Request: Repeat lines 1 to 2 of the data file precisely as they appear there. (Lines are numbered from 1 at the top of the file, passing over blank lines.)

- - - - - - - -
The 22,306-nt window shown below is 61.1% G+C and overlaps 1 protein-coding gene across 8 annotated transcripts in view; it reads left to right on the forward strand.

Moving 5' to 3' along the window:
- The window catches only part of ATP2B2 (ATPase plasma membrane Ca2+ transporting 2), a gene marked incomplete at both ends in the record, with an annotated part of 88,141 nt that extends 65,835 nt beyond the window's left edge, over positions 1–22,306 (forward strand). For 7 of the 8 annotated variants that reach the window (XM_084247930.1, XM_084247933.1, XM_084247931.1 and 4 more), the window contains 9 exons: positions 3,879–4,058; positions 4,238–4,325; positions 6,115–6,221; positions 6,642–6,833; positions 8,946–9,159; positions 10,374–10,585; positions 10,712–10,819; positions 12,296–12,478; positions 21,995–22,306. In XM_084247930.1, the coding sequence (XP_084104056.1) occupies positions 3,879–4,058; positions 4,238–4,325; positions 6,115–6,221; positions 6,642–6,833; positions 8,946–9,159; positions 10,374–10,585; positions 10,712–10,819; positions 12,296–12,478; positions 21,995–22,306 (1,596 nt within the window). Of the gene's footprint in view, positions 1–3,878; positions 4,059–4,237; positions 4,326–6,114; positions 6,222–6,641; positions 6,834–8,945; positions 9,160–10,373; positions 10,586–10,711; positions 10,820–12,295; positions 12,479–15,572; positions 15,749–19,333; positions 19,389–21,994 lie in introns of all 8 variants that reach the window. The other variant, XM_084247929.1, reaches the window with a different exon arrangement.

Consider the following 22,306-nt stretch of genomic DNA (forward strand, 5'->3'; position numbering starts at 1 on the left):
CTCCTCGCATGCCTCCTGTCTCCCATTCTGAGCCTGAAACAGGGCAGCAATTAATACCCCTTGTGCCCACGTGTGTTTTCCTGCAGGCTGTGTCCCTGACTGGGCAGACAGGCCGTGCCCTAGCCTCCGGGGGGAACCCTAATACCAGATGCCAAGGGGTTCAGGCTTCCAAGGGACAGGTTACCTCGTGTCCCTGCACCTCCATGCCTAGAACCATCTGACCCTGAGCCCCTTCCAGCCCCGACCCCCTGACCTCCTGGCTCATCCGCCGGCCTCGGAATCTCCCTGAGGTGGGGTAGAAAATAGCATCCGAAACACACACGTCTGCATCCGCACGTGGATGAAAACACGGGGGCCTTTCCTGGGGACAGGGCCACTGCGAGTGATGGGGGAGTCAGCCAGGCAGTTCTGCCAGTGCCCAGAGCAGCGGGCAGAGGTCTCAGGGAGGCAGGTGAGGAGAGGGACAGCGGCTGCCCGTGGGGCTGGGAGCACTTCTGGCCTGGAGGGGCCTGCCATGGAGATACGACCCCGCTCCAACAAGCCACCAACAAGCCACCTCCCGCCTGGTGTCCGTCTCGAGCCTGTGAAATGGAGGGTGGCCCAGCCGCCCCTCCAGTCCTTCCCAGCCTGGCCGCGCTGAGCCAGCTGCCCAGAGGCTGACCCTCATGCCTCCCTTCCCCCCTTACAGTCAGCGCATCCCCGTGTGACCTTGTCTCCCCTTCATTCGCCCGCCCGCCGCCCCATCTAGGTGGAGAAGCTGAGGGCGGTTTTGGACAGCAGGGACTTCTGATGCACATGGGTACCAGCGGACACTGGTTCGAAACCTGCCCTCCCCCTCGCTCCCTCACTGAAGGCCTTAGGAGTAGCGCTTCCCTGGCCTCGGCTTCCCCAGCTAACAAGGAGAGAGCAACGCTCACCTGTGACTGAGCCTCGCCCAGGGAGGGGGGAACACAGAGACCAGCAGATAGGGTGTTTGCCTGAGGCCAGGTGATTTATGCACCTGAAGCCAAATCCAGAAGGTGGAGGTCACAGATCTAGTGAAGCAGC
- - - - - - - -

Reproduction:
The 22,306-nt window shown below is 61.1% G+C and overlaps 1 protein-coding gene across 8 annotated transcripts in view; it reads left to right on the forward strand.

Moving 5' to 3' along the window: